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    Connecticut’s Champion in Washington

    Senator Dodd has established a stellar reputation as a tireless leader on a number of critically important national and international issues during his more than three decades in public office. Whether it has been authoring the FMLA, helping to bring peace and respect for human rights to Central America, or shepherding some of the most significant new rules for our nation’s financial institutions since the Great Depression through Senate passage, Senator Dodd has proven time and again that he possesses the tenacity and legislative prowess necessary to effect positive change for the country.

    But first and foremost, Senator Dodd has always been Connecticut’s champion in Washington—a stalwart advocate for the interests and needs of the state and its residents. From his time in the House of Representatives serving Connecticut’s 2nd Congressional District to the present, Senator Dodd has consistently put Connecticut first, fighting to improve the quality of life in his home state.

    Throughout his career in public service, Senator Dodd has worked hard to support Connecticut’s defense industry, a critical asset to our national security and the backbone of the Constitution State’s economy. In 1980, when he was a third-term Congressman and first-time candidate for the Senate, Chris Dodd played an instrumental role in resolving a seven-month long strike at Electric Boat (EB) in Groton that had left thousands of Connecticut residents out of work. Wading right into the middle of the bitter dispute between EB workers and their management, Chris Dodd went to the hotel in Norwich where the two parties were negotiating and worked through the night to help them to reach a compromise.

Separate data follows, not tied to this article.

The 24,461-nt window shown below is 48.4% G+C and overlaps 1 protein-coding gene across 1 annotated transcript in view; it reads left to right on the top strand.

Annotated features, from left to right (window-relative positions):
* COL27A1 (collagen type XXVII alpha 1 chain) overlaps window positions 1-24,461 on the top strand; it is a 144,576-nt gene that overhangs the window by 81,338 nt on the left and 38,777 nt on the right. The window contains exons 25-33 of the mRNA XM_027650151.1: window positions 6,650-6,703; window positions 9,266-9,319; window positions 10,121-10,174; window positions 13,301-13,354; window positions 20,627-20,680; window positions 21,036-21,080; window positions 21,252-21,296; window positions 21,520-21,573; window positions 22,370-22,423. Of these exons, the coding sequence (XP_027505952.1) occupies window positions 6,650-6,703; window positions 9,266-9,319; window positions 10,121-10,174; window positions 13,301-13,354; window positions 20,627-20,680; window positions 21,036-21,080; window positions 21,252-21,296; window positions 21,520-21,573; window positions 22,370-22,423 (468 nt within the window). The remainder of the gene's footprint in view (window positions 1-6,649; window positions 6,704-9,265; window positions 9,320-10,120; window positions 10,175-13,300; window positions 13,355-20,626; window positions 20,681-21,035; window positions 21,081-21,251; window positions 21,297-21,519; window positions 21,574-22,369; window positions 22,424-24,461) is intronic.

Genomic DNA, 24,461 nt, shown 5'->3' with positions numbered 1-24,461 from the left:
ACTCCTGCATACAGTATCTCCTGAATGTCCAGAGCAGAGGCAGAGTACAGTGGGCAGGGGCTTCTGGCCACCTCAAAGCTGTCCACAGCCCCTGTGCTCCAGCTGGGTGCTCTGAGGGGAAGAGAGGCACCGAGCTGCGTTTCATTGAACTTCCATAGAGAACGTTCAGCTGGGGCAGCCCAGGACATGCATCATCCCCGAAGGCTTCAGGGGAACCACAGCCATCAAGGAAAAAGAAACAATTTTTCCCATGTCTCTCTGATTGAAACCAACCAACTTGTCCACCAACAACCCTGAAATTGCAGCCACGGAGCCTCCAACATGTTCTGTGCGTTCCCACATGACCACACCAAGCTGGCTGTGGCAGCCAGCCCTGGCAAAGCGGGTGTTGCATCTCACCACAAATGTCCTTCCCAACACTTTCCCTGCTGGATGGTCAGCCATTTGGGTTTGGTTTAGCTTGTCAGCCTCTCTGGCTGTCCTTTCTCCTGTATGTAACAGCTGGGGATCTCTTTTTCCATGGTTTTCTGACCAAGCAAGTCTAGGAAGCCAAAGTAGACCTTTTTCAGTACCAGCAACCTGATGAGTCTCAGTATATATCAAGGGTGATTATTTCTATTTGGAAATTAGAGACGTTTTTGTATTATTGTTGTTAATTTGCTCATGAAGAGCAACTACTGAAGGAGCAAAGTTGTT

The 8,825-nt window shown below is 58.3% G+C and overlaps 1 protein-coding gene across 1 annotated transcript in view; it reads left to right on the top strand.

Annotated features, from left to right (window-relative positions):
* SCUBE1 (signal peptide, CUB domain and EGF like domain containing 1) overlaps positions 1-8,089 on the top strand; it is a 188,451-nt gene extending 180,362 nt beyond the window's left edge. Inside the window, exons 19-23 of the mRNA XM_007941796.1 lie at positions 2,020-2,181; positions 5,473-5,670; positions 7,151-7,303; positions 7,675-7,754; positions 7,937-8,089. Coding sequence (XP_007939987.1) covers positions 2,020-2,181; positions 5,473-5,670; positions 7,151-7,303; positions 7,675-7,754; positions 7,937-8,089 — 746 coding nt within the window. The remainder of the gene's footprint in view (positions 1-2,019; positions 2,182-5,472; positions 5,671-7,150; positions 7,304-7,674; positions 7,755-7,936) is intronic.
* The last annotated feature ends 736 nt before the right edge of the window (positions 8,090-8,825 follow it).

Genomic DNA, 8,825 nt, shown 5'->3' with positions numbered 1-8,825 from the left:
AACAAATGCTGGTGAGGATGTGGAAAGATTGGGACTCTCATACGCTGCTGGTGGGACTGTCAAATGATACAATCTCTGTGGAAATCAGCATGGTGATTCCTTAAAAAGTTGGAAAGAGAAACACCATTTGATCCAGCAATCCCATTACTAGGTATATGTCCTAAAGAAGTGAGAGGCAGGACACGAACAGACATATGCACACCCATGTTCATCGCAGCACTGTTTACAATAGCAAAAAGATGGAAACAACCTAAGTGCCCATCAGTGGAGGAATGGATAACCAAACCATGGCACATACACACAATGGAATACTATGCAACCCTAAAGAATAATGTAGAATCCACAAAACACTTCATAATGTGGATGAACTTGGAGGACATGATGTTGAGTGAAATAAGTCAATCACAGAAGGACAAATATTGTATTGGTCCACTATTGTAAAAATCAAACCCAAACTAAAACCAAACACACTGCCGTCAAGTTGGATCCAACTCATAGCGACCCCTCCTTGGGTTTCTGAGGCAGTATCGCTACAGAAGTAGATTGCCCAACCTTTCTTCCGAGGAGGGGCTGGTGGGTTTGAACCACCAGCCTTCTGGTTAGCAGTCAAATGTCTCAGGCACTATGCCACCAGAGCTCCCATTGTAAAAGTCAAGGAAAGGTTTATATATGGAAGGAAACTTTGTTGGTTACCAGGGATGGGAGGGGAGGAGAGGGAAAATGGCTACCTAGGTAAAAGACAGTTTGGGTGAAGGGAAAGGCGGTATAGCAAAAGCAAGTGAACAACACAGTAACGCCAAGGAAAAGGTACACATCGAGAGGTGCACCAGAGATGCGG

Since then, Senator Dodd has fought to ensure that Electric Boat continues to lead the world in undersea shipbuilding and design. In 1992, Senator Dodd successfully fought against President George H.W. Bush’s proposal to rescind funding for the Navy’s Seawolf submarine program. More than a decade later, Senator Dodd led the Connecticut Congressional delegation in securing funds to help develop the Virginia Class submarine, which eventually succeeded the Seawolf. And most recently, in 2008, Senator Dodd joined his delegation colleagues in successfully pushing the Navy to commit to a multi-year contract that would, for the first time in nearly two decades, ramp up production of submarines to two per year.